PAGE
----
Skip to content

Keeping Costs Low: Tips from an Award-Winning CFO

Keeping costs down is always an imperative for Finance Managers. And right now, in times of COVID, it’s more important than ever. Many Finance Teams worldwide are being tasked with further reducing expenditure. So where do you find that extra 10%, when you’ve already tried everything?

We spoke to Ruth Fletcher, CFO of CurrencyFair, who shared her tips for cutting costs. But without affecting service, your company’s output or growth.


An Award-Winning CFO

Ruth is an award-winning finance professional, with decades of experience. In 2018 she picked up two awards - CFO of the Year (at the Women in Finance Awards) and Fintech Leader of the Year (at the Women in Technology Awards). She has extensive experience within finance functions, and worked her way through the ranks from Finance Manager to CFO. She’s therefore very well placed to provide some advice for saving costs.


5 Tips for Keeping Costs Down

#1. No Finance Manager is an island.

Finance departments of the past worked as an “island”, detached from the day to day operations of the business. And especially from the commercial part of the company. But ultimately, if one department fails then the other departments fail as well.

Ruth’s advice is to embrace working closely with your colleagues in other teams. It’s especially important to get to know your Heads of Department, and collaborate with them throughout the year. This allows you to have conversations about costs, and influence decisions when they are actually taking place. That way, you can more easily find out where savings can be made, and coach colleagues through the process of cutting costs.

Ruth says:

“Make sure they know they can talk to you, and come to you with ideas or issues. Be a partner to the business.”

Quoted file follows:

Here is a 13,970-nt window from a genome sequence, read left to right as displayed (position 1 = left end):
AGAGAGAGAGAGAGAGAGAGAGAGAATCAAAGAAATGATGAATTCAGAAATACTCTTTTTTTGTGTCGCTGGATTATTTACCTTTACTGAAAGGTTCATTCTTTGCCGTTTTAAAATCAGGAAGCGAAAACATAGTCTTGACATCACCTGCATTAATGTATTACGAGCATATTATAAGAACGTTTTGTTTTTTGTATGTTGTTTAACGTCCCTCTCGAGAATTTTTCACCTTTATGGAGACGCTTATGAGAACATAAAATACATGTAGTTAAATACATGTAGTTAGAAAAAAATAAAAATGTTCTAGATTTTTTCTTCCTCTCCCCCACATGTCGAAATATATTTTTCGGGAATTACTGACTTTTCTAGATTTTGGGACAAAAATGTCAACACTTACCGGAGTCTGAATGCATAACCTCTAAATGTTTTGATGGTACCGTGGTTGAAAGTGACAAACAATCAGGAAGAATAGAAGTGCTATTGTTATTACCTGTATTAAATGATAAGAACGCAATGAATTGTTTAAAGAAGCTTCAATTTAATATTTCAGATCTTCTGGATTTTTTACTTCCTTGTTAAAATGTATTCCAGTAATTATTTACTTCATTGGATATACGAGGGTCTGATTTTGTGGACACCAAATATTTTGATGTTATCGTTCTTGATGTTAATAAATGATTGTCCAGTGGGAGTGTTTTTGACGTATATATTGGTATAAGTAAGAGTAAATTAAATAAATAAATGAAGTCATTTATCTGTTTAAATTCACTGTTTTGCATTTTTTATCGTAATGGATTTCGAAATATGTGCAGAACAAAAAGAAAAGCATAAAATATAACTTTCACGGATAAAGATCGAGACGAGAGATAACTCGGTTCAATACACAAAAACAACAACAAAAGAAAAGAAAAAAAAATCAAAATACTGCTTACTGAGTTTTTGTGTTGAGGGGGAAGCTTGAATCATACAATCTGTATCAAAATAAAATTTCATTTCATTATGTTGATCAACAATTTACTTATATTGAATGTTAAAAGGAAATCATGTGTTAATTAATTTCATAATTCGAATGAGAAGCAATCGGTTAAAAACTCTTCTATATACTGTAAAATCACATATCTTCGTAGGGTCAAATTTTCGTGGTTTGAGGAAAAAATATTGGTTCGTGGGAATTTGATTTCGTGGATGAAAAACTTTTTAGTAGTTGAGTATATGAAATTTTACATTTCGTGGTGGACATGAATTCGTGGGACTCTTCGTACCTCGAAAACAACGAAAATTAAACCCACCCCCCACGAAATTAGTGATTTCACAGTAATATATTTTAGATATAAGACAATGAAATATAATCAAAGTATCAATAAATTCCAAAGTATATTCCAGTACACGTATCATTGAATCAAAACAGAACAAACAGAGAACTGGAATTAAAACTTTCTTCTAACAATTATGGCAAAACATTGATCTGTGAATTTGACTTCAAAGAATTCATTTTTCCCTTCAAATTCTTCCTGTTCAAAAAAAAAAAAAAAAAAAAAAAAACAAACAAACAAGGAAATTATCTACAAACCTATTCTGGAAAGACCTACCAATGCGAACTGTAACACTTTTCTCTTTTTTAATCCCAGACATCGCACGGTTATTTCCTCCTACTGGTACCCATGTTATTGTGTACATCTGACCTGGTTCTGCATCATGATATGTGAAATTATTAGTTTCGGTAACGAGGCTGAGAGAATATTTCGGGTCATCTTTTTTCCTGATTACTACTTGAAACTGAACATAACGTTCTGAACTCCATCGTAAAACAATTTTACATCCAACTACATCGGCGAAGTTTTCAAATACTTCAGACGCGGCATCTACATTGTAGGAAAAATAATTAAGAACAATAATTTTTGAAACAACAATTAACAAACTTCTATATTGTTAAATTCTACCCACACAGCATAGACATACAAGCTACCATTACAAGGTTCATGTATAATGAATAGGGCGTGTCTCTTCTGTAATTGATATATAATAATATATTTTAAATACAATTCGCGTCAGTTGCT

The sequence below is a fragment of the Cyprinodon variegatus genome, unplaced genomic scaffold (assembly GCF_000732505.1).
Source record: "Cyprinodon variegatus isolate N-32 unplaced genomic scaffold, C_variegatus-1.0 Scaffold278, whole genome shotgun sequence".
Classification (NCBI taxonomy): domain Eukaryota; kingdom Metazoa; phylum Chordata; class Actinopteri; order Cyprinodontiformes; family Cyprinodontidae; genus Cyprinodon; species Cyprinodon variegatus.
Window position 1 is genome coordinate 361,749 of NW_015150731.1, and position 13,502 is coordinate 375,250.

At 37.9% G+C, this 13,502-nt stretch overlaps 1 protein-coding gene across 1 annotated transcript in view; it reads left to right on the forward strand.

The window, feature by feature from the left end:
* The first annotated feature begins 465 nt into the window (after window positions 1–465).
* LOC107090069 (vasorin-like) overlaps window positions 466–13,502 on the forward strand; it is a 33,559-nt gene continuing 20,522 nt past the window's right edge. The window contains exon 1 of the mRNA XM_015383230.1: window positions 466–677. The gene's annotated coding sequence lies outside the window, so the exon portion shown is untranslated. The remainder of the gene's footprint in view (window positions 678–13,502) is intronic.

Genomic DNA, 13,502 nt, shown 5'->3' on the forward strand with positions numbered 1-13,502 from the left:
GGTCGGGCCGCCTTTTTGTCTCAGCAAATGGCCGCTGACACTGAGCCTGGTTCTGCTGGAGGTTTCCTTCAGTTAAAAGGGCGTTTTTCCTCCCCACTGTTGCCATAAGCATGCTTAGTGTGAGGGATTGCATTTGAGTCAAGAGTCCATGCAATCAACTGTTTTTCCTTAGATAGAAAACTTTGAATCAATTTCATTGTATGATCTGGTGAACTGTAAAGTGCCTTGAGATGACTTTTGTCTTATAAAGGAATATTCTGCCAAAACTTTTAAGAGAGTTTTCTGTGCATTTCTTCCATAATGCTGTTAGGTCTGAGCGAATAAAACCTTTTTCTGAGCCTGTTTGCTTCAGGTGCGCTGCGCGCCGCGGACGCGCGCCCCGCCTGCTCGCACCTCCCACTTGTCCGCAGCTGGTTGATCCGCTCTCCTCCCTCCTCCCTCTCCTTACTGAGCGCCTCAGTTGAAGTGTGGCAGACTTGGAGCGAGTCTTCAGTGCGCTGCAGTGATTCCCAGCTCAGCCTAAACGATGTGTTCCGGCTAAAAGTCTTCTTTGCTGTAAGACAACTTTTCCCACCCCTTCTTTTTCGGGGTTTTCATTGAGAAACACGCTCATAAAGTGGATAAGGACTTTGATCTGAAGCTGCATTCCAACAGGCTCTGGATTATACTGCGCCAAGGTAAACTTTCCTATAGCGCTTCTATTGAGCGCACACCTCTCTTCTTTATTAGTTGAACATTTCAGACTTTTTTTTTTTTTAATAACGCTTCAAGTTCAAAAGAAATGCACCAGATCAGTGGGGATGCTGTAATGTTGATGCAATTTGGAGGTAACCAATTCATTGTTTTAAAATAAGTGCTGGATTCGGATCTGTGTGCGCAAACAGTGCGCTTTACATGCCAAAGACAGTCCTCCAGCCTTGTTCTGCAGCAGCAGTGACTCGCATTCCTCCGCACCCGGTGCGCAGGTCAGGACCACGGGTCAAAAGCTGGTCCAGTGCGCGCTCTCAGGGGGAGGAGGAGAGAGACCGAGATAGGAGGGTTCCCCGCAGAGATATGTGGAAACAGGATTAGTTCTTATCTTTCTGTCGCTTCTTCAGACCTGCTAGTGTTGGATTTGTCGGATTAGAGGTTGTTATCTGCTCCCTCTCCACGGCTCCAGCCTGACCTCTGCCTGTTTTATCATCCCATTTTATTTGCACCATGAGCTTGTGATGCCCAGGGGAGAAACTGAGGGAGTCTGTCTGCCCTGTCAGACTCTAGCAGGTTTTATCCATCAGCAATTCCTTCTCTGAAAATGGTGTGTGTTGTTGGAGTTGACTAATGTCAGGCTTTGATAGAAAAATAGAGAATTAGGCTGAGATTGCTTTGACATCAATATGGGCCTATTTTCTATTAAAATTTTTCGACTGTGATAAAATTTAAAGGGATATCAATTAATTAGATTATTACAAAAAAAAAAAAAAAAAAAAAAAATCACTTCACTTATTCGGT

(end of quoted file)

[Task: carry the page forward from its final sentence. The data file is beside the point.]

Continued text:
If you build great relationships with your colleagues, they will be more open to feedback from you.


#2. Build your own professional network.

Ruth stressed how important it is to develop your own professional network. Look for mentors both outside and inside of your organisation. And don’t be afraid to ask for help if something unexpected comes up, or if a situation arises that you’ve never faced before. For example, let’s say your CFO asks you to find a better way to manage employees’ expenses. One of your contacts might have implemented a great strategy that ended up saving costs. You can learn from your peers’ tried and tested money-saving initiatives.

A great network is also useful for finding out about new products and services that could save on budget. It’s a place to get unbiased advice on what tools or hacks other finance professionals are trying. People are more likely to share these with you when they know you personally.

If you’re not sure where to start, Ruth recommends starting with your own professional accountancy body, of which you are a member. Connect with fellow members on LinkedIn or attend their webinars where you can often submit questions in advance. Webinar panelists or other attendees often share their experiences which will most always be similar across most companies. Ruth also mentioned that it’s always worth keeping in touch with past colleagues as well. You never know when a connection might come in handy.


#3. Know the drivers on your cost base.

Most Finance Managers will be well aware of the importance of understanding your cost base.

Ruth advises:

“Don’t wait until you need to know, or you’re asked. Always know your revenue. Understand your cost base, and where you can make changes if you need to.”


You must know what’s driving everything, so that you can talk from an informed position with Heads of Department across the business.

Ruth counsels working with colleagues to understand the return on investment for every cost, and being ready with recommendations on how to make things work in a more cost-effective way. For example, keep tabs on subscriptions. Are all of them strictly necessary? If so, when are they up for renewal? If you know what’s coming, you’re less likely to rush into making a bad decision or agreeing to sub-optimal terms.